On a recent visit to check for signs of life on the garlic patch in the garden, we discovered that a large chunk of stone had detached itself from a garden step. A wrongly placed foot could cause a treacherous tumble, a hefty dentist’s bill and, at the very least, a serious loss of dignity if anyone were to witness such a plunge. Winter frosts will only compound the damage, so if you have a broken step in your garden, now is a good time to take the task in hand.
Here’s how to fix your garden step…
Step One: Clean The Step
First things first – give the area a good sweep then get busy with a wire brush around and within the damaged area to remove any loose debris. New concrete, when patched onto old concrete, should stick all well and good, but for a better, more permanent fix, brush the area with a bonding solution before commencing. Failing that, washing the area down with water will help prevent the old concrete absorbing moisture from the newly applied layer which can be one of the reasons that causes a poor bond.
Step Two: Mix The Concrete
For this kind of job, a concrete mix made of 1 part cement, 3 parts sand, and 3 parts aggregate will do the trick. As the area we are fixing is relatively small, we grabbed a bag of ready mix concrete. These ‘just add water’ mixes are available in a variety of coarseness which is determined by the aggregate used. We used a rather coarse mixture, the reason being that it was the only type they had in our rubbish local hardware store. Admittedly the finish is not going to win any Chelsea Show Garden gold medals, but at least its stony texture should provide a bit more purchase for muddy wellies. If you want a smoother finish, choose a mix containing finer aggregate.
Mix your concrete on a flat surface. A large sheet of chipboard is good, but, we use an old plastic recycling bin lid, as the ridges help stop spillage and it’s nice and easy to clean afterwards. Heap the concrete mix into a pile, then turn it into a mini volcano by creating a depression in the top. Gradually pour the water into the hole, taking care that it doesn’t spill over the sides (which is what will inevitably happen) then carefully push the concrete mixture into the water and mix thoroughly. Add more water until you achieve the desired consistency. You want your concrete thick and porridge-like – not too dry, but not so wet that it runs when you start to apply it to your chosen area. It’s also a good idea to don a dust mask during this process as powdered concrete contains a myriad of nasty chemicals. You can de-mask once it’s mixed.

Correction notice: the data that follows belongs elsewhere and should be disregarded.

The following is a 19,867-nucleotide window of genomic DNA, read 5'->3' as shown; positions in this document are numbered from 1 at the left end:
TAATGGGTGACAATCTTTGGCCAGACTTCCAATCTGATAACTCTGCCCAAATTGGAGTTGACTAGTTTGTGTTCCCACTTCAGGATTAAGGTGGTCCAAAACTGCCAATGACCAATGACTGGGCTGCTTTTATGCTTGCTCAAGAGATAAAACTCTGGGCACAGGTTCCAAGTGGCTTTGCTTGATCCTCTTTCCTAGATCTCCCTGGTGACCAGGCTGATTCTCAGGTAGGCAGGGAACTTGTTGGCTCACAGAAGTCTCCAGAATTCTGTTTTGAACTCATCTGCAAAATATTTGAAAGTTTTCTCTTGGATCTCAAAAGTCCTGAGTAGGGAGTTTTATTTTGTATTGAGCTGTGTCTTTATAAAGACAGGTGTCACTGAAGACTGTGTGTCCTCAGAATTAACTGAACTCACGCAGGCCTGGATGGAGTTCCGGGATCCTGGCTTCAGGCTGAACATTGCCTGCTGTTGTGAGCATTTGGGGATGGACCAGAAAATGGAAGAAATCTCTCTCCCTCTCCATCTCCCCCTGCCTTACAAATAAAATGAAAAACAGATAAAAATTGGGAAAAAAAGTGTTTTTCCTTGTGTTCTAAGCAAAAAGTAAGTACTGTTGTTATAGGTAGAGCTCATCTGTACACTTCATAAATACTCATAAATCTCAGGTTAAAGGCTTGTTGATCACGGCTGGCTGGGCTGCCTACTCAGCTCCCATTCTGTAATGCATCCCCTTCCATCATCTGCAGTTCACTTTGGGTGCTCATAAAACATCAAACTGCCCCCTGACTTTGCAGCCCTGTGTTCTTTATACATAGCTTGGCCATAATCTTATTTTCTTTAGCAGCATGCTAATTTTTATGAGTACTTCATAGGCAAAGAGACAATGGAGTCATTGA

Step Three: Apply the concrete
Using a brick trowel, heap the concrete into the area, tapping with the edge of the trowel as you go to remove any air pockets that may form. Sculpt the concrete to the desired height and shape using smooth, even strokes. If you are after straight, sharp edges, you might want to construct a frame out of wood to constrain the concrete. We used a single piece of wood, pushed flush to the front of the step, held in position with a couple of bricks. To prevent the concrete from sticking to your wooden frame, apply a couple of coats of vegetable or engine oil to the wood first.
Step Four: Optional extras
For an extra grippy surface drag your wire brush over the wet concrete. The resulting cross-hatched lines will improve traction – an enhancement well worth implementing on steps as concrete can get pretty slippery when wet.
Step Five: Protect Your Handiwork
Your concrete step will take around three days to cure, depending on the outside temperature. If you think you might be in for a cold snap or a spot of rain, protect your handiwork with a damp hessian sheet or recycled plastic wrapping.
Step Six: Clean up, you mucky pup!
Although it’s tempting to fling your tools into the shed and put the kettle on for a congratulatory cup of tea, always remember to clean your tools. Concrete sticks to trowels like, er, concrete when dry, so wash them down immediately after use.
The Two Thirsty Gardeners, Rich and Nick, are bloggers who love gardening, eating and drinking in equal measure! They love to share tales from their allotment including their experiments turning the spoils of their crops into alcohol, both the good and the bad!
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